New Writing Series Features Award-Winning Poets and Multi-Genre Novelists

UC San Diego’s New Writing Series is excited to announce their upcoming readings from Ari Banias, Vanessa Angélica Villareal, Ronaldo Wilson, and Kate Bernheimer. The events are free and open to the public. Hosted in partnership with the Department of Literature and the Division of Arts and Humanities.

Ari Banias — Wednesday, January 23 — Geisel Library, Seuss Room at 5 p.m.Ari Banias photo 2

Banias is the author of Anybody, which was named a finalist for the Kate Tufts Discovery Award and the PEN Center USA Literary Award. His poems have appeared in various journals, in Troubling The Line: Trans and Genderqueer Poetry and Poetics, and as part of the MOTHA exhibition Transgender History in 99 Objects. He is the recipient of fellowships from the New York Foundation for the Arts, the Fine Arts Work Center in Provincetown, the Wisconsin Institute for Creative Writing, and Stanford University’s Wallace Stegner program. Banias works with small press books and teaches poetry in the Bay Area. His most recent chapbook, A Symmetry, was published by The Song Cave in 2018.

Vanessa Angélica Villareal — Wednesday, January 30 — Geisel Library, Seuss Room at 5 p.m. 

VAV-Blue.jpgVillareal was born in the Rio Grande Valley borderlands to formerly undocumented Mexican immigrants. She is the author of the collection Beast Meridian, winner of the John A. Robertson Award for Best First Book of Poetry from the Texas Institute of Letters, and featured as a best-of book at The Los Angeles Times, NBC News, BOMB, Literary Hub, Bustle, and Entropy. Her work has appeared or is forthcoming in The Rumpus, The Boston Review, The Academy of American Poets, BuzzFeed, Epiphany, PBS Newshour and elsewhere. She is a CantoMundo Fellow, and is currently pursuing her doctorate in English Literature and Creative Writing at the University of Southern California in Los Angeles, where she is raising her son with the help of a loyal dog.  Read more…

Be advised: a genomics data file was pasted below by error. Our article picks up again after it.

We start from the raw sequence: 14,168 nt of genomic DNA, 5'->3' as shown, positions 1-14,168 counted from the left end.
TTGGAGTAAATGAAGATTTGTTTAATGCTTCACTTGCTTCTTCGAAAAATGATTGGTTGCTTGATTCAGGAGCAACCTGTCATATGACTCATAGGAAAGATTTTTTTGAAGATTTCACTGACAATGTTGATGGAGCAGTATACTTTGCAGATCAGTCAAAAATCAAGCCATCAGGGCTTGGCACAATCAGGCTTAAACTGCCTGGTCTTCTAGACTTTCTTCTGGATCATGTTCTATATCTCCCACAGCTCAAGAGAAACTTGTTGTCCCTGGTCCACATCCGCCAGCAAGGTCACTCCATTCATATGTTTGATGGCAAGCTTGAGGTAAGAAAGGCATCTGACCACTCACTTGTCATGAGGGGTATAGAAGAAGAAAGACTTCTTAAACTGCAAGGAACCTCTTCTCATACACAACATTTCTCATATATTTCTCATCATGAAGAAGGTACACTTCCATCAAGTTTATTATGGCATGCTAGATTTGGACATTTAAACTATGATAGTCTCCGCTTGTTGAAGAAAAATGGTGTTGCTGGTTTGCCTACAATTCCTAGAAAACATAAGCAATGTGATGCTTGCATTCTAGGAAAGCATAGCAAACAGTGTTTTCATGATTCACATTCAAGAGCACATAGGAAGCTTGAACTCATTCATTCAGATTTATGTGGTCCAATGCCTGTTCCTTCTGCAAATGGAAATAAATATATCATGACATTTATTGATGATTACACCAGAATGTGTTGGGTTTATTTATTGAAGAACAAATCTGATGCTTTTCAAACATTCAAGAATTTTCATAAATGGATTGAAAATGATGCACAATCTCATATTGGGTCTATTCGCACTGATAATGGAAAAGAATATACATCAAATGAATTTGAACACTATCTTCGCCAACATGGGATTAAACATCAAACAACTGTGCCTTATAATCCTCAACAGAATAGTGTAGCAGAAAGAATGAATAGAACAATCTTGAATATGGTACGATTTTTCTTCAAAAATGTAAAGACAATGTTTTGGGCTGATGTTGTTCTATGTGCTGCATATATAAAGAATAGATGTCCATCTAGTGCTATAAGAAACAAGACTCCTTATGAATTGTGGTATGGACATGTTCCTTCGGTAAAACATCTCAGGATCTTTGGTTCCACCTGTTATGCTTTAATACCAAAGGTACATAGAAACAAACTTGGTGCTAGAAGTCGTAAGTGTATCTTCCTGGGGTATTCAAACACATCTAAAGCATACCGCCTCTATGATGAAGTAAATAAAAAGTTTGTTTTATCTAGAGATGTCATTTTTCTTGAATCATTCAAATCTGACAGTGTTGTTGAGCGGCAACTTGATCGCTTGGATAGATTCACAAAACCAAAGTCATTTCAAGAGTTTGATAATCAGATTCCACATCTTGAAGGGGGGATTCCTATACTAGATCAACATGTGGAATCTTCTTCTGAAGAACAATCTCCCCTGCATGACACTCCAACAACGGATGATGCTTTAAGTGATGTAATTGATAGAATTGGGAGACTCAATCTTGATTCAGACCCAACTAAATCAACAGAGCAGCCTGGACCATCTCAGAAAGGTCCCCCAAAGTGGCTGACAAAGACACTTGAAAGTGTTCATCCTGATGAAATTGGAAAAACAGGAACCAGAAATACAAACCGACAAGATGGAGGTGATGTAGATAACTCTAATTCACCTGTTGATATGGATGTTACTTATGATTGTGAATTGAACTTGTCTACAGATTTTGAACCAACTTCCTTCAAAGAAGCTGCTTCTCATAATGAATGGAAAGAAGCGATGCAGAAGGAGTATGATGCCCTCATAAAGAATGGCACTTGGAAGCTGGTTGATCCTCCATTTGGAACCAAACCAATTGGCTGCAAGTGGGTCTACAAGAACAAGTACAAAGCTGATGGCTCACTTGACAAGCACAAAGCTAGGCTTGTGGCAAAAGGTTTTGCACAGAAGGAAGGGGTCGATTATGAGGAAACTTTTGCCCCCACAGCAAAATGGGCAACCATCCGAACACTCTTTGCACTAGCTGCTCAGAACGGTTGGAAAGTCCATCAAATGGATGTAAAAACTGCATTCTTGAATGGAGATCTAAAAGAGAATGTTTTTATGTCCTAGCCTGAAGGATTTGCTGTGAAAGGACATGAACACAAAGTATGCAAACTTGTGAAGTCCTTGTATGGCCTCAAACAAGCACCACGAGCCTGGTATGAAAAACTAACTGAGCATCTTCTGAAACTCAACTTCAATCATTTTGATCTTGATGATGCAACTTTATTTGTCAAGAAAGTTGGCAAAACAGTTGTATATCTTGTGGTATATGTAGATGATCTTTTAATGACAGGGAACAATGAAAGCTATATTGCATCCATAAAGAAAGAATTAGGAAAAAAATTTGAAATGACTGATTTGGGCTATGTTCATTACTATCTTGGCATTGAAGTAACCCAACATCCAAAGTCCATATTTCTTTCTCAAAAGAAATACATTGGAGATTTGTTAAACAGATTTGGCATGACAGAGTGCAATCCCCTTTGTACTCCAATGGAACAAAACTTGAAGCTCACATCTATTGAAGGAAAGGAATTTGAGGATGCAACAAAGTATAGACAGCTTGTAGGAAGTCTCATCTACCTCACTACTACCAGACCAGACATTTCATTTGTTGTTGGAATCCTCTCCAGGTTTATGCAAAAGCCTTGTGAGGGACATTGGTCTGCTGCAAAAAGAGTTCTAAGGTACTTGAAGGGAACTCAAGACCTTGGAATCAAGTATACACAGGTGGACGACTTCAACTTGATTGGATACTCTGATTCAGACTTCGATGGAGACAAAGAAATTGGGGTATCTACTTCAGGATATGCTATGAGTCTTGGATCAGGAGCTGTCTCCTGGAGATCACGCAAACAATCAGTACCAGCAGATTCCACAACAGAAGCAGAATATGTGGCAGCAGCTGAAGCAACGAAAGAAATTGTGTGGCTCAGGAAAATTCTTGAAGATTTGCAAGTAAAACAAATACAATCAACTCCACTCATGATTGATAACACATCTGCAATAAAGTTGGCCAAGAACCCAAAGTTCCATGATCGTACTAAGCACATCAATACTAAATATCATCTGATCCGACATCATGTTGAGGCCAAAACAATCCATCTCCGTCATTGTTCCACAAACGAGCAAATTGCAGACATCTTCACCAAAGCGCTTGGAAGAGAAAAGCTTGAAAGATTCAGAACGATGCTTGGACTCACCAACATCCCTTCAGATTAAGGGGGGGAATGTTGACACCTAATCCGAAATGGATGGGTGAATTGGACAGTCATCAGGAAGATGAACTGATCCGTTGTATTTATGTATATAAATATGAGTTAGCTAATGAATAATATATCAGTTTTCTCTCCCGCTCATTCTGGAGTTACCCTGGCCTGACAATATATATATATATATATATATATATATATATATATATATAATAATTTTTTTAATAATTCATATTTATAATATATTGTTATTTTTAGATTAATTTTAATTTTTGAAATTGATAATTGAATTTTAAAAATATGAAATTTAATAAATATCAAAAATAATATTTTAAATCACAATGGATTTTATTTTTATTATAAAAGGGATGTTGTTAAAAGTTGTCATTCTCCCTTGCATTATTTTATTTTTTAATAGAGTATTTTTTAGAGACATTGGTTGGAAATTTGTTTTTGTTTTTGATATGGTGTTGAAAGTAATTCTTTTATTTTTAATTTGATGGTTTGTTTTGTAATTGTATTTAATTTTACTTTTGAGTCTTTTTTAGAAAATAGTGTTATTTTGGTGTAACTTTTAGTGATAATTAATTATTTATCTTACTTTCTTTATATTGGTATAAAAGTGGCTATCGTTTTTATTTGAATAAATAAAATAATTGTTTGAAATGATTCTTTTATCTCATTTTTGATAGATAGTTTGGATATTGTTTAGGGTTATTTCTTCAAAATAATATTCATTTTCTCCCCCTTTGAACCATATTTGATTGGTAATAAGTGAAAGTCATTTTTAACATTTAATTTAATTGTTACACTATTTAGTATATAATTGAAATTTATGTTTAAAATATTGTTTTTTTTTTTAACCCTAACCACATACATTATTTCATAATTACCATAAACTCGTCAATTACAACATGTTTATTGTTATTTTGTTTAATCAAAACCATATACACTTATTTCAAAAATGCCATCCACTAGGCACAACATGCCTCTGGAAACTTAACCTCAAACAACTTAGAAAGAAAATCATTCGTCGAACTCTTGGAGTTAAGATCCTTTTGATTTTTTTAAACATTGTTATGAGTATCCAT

Update on the UC’s Journal Negotiations with Elsevier

The University of California (UC) is currently in negotiations to renew its systemwide licenses with Elsevier, one of the world’s largest commercial academic journal publishers. These negotiations directly support UC’s mission by facilitating the broadest possible access to UC research results and providing leadership in transforming scholarly publishing into a system that is open, fair and transparent. Attend our upcoming town hall meeting to learn more about these changes.

 

Our Goal

As the UC renegotiates its contract with Elsevier, we also have an opportunity to align our journal licensing agreements with the university’s goal of advancing open access. As stated in the UC’s Presidential Open Access Policy:

The University of California is committed to disseminating its research and scholarship as widely as possible [and] recognizes the benefits that accrue to its authors as individual scholars and to the scholarly enterprise from such wide dissemination, including greater recognition, more thorough review, consideration, and critique, and a general increase in scientific, scholarly, and critical knowledge.

The Academic Senate’s Open Access Policy affirms this commitment: “As part of a public university system, the faculty is dedicated to making its scholarship available to the people of California and the world.”

The goal of these negotiations is to increase the transparency and impact of UC research through open access. Because the UC accounts for nearly 10% of all U.S. publishing output — the most of any public educational institution in the country — the UC is in a position to lead the way towards a more open and sustainable scholarly publishing system. Read more…

2019 Black History Month

Cookbooks by Early Black Californians 1900-1936
with Dr. Hanna Garth

Monday, February 11, 2019
Geisel Library, Seuss Room
Noon – 1:00 PM
Doors open at 11:45am. Light refreshments will be served.